Indiana University Bloomington (IUB)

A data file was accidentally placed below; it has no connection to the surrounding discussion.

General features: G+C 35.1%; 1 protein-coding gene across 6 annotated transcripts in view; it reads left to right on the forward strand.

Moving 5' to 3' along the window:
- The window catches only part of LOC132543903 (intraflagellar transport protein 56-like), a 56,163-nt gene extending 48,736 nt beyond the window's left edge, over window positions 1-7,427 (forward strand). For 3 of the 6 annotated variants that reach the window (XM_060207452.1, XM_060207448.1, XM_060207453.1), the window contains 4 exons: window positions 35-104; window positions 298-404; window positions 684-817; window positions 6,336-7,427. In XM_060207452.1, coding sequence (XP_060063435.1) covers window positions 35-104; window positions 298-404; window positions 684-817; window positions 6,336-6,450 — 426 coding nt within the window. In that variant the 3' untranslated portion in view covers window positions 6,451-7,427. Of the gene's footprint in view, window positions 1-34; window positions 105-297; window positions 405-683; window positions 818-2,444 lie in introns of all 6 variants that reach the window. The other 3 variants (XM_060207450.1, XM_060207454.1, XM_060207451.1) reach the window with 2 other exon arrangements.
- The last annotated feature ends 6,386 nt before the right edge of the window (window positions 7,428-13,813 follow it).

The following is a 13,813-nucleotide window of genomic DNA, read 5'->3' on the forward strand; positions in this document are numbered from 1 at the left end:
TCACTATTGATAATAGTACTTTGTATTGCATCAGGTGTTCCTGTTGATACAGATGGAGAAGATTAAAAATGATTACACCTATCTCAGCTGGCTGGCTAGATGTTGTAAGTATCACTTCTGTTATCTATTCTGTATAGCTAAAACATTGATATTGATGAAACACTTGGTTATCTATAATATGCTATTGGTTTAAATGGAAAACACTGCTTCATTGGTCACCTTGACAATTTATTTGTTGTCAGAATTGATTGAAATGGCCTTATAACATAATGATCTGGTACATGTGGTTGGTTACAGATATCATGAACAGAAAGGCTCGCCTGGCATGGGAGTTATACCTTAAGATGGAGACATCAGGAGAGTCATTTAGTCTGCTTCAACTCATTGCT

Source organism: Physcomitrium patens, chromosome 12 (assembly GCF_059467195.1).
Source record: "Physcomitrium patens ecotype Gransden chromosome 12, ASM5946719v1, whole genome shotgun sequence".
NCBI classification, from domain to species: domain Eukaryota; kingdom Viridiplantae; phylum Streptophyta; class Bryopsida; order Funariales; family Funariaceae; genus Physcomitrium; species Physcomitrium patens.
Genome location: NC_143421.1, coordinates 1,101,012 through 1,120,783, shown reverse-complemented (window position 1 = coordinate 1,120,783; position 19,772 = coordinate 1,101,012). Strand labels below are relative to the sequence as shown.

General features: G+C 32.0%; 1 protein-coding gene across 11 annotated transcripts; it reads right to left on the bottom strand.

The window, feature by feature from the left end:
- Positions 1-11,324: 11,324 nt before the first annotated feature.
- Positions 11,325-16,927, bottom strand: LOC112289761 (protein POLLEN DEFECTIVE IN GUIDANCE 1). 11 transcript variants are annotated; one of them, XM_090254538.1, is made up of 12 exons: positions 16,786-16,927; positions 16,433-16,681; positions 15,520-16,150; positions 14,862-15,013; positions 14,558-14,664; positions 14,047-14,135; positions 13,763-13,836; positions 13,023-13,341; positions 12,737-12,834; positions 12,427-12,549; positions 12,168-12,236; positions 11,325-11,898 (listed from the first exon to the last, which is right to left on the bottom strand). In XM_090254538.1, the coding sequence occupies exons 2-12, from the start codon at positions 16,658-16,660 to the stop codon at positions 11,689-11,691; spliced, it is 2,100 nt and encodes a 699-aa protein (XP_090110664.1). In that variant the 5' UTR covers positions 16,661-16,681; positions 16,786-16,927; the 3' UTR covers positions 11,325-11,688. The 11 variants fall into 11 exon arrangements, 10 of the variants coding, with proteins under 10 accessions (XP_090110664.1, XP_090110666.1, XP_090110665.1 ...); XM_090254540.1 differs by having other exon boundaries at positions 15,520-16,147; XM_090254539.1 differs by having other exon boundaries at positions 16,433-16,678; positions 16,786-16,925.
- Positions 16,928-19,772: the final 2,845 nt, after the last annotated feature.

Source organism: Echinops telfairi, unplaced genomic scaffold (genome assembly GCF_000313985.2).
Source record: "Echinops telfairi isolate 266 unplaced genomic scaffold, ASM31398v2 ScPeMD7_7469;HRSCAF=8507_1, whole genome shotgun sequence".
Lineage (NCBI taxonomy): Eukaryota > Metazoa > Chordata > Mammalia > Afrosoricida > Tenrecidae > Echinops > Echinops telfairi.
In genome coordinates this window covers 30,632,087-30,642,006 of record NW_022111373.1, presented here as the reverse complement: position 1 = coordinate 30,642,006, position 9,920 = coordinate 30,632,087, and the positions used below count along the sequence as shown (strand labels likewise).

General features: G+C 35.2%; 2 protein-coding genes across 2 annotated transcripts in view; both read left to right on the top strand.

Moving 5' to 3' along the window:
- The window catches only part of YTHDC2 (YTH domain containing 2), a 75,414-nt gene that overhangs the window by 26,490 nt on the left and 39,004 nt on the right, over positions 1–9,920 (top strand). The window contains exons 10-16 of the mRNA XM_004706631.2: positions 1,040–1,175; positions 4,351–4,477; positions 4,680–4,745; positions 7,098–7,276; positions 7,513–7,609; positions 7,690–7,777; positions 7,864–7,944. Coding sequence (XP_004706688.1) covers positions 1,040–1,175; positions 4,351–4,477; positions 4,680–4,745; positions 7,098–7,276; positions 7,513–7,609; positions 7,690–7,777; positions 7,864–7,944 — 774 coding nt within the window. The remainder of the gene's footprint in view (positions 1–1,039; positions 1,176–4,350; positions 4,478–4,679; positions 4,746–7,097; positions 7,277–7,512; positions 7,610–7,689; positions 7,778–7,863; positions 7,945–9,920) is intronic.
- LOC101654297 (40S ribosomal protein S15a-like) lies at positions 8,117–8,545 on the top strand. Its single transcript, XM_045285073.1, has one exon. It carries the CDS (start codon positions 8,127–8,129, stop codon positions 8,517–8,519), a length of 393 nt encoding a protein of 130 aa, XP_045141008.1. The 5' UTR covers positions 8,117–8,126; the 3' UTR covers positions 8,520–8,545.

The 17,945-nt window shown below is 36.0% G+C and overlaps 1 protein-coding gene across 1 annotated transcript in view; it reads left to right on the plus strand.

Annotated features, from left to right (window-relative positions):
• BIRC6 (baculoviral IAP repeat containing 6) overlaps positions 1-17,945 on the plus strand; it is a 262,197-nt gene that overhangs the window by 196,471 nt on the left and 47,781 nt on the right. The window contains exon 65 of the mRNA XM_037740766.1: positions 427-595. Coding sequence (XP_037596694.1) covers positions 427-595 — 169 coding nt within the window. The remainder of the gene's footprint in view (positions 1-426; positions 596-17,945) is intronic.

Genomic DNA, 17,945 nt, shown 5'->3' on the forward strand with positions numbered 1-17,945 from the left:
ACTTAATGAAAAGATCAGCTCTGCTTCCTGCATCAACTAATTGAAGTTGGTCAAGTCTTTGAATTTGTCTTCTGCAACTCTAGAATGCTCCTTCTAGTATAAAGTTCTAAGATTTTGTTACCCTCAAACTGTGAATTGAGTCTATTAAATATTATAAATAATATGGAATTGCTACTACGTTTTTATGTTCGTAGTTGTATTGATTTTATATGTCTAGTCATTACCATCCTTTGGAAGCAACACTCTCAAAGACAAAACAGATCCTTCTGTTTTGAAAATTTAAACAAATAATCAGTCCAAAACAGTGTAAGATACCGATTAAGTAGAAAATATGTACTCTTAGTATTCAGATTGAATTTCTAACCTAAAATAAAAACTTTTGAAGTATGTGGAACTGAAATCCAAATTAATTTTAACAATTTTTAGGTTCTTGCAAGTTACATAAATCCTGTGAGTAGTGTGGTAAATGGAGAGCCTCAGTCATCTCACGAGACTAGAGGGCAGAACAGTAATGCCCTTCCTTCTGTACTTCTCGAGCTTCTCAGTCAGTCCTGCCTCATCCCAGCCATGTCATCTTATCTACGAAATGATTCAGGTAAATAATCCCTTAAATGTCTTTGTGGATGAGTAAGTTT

Since the creation of the World Trade Organization (WTO), the education community has been reacting harshly against the inclusion of education in the General Agreement on Trade in Services (GATS). That community alleges that the GATS should exclude education from the coverage of the agreement, because the GATS contains an exception for “services supplied in the exercise of governmental services.” Additional criticisms suggested that the GATS would threaten the capacity of WTO Members to provide public funding for domestic higher education, oblige Members to allow foreign education institutions to supply courses and oblige Members to automatically recognize foreign diplomas. To discuss these points, this paper has three main parts: (I) a historical contextualization of the creation of the GATS and the inclusion of the education in it; (II) the conundrum about the legal interpretation of the GATS; and, (III) more briefly, the political context of the higher education liberalization at the WTO. While the first part introduces the topic, in the second part I suggest that, according to the ordinary meaning, a likely interpretation of “services supplied in the exercise of governmental services” will not render higher education out of GATS scope. Nevertheless, the agreement contains mechanisms that allow Members to nullify or mitigate all the alleged negative effects of the GATS. In the final and third part, I show the distinct stands of WTO Members and point out that they have adopted careful positions in their list of GATS commitments concerning education.
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